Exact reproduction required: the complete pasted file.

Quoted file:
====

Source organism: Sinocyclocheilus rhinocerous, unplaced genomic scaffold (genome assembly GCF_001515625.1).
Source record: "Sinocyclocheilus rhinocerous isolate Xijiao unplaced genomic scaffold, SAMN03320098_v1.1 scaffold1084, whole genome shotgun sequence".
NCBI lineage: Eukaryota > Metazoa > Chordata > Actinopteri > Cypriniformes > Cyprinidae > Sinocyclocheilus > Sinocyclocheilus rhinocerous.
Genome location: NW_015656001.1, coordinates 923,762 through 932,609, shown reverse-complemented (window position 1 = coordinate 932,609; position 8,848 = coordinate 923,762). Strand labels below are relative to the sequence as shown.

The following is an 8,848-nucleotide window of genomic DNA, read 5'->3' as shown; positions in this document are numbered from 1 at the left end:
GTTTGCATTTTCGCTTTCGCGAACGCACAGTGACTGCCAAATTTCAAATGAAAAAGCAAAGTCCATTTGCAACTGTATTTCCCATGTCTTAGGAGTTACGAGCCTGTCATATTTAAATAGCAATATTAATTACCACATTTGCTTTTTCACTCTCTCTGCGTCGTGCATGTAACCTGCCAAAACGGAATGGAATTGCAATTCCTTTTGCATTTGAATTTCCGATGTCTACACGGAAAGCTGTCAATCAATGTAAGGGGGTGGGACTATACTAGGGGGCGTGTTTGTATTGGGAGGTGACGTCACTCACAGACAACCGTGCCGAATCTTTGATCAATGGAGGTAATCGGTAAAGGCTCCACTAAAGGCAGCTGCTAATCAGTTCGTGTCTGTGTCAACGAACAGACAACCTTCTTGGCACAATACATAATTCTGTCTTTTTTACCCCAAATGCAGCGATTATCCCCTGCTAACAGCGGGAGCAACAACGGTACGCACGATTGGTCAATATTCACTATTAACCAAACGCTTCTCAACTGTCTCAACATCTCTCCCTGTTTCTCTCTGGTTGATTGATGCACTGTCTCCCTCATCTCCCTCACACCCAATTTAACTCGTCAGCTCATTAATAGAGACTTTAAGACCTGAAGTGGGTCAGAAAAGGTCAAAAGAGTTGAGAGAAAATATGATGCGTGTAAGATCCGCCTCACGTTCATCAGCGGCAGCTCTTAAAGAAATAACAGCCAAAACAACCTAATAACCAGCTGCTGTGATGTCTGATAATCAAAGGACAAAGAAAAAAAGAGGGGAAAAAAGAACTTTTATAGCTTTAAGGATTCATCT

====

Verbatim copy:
Source organism: Sinocyclocheilus rhinocerous, unplaced genomic scaffold (genome assembly GCF_001515625.1).
Source record: "Sinocyclocheilus rhinocerous isolate Xijiao unplaced genomic scaffold, SAMN03320098_v1.1 scaffold1084, whole genome shotgun sequence".
NCBI lineage: Eukaryota > Metazoa > Chordata > Actinopteri > Cypriniformes > Cyprinidae > Sinocyclocheilus > Sinocyclocheilus rhinocerous.
Genome location: NW_015656001.1, coordinates 923,762 through 932,609, shown reverse-complemented (window position 1 = coordinate 932,609; position 8,848 = coordinate 923,762). Strand labels below are relative to the sequence as shown.

The following is an 8,848-nucleotide window of genomic DNA, read 5'->3' as shown; positions in this document are numbered from 1 at the left end:
GTTTGCATTTTCGCTTTCGCGAACGCACAGTGACTGCCAAATTTCAAATGAAAAAGCAAAGTCCATTTGCAACTGTATTTCCCATGTCTTAGGAGTTACGAGCCTGTCATATTTAAATAGCAATATTAATTACCACATTTGCTTTTTCACTCTCTCTGCGTCGTGCATGTAACCTGCCAAAACGGAATGGAATTGCAATTCCTTTTGCATTTGAATTTCCGATGTCTACACGGAAAGCTGTCAATCAATGTAAGGGGGTGGGACTATACTAGGGGGCGTGTTTGTATTGGGAGGTGACGTCACTCACAGACAACCGTGCCGAATCTTTGATCAATGGAGGTAATCGGTAAAGGCTCCACTAAAGGCAGCTGCTAATCAGTTCGTGTCTGTGTCAACGAACAGACAACCTTCTTGGCACAATACATAATTCTGTCTTTTTTACCCCAAATGCAGCGATTATCCCCTGCTAACAGCGGGAGCAACAACGGTACGCACGATTGGTCAATATTCACTATTAACCAAACGCTTCTCAACTGTCTCAACATCTCTCCCTGTTTCTCTCTGGTTGATTGATGCACTGTCTCCCTCATCTCCCTCACACCCAATTTAACTCGTCAGCTCATTAATAGAGACTTTAAGACCTGAAGTGGGTCAGAAAAGGTCAAAAGAGTTGAGAGAAAATATGATGCGTGTAAGATCCGCCTCACGTTCATCAGCGGCAGCTCTTAAAGAAATAACAGCCAAAACAACCTAATAACCAGCTGCTGTGATGTCTGATAATCAAAGGACAAAGAAAAAAAGAGGGGAAAAAAGAACTTTTATAGCTTTAAGGATTCATCT